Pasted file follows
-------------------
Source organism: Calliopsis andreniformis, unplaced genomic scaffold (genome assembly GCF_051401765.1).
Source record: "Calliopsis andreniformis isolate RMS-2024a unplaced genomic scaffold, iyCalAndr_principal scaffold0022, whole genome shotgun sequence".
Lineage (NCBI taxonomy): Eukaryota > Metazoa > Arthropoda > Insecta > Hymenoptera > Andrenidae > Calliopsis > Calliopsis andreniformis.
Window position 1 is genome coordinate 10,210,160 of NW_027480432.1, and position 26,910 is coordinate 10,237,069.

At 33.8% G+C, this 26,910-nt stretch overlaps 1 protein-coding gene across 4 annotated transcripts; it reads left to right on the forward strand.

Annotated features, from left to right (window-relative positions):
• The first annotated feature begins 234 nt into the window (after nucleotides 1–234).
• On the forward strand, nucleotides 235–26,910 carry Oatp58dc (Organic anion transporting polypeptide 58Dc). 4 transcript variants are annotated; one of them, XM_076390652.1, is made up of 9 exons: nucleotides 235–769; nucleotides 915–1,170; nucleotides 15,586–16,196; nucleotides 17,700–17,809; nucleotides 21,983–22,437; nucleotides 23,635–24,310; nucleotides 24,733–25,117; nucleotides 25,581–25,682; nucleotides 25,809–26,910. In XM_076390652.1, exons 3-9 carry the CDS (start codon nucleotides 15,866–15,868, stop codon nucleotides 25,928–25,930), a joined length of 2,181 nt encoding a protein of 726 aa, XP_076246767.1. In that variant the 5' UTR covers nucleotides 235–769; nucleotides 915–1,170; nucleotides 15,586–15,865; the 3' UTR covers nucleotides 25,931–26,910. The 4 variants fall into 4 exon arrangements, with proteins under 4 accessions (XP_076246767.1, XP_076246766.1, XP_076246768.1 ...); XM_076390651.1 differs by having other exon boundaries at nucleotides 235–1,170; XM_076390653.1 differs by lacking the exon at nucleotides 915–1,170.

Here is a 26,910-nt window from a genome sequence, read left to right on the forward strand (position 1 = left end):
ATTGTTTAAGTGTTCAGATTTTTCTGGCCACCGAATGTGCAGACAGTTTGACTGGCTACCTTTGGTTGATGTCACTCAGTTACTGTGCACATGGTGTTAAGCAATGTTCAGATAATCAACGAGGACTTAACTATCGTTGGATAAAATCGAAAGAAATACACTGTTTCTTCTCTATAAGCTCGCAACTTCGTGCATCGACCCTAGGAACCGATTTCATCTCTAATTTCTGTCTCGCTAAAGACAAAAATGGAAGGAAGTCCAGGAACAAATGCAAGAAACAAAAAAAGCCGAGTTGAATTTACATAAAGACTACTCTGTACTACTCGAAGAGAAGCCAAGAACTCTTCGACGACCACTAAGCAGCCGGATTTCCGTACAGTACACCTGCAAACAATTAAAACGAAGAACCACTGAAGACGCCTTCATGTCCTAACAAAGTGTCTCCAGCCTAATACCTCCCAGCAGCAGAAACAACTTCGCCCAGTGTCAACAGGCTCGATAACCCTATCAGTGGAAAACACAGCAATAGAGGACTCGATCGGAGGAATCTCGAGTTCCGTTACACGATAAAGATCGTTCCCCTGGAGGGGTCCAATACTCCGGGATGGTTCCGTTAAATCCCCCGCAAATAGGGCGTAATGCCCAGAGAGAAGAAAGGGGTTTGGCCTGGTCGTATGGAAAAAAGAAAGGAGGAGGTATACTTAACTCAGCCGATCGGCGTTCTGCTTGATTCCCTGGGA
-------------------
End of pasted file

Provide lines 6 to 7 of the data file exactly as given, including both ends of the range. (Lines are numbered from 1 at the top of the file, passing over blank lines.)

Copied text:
Annotated features, from left to right (window-relative positions):
• The first annotated feature begins 234 nt into the window (after nucleotides 1–234).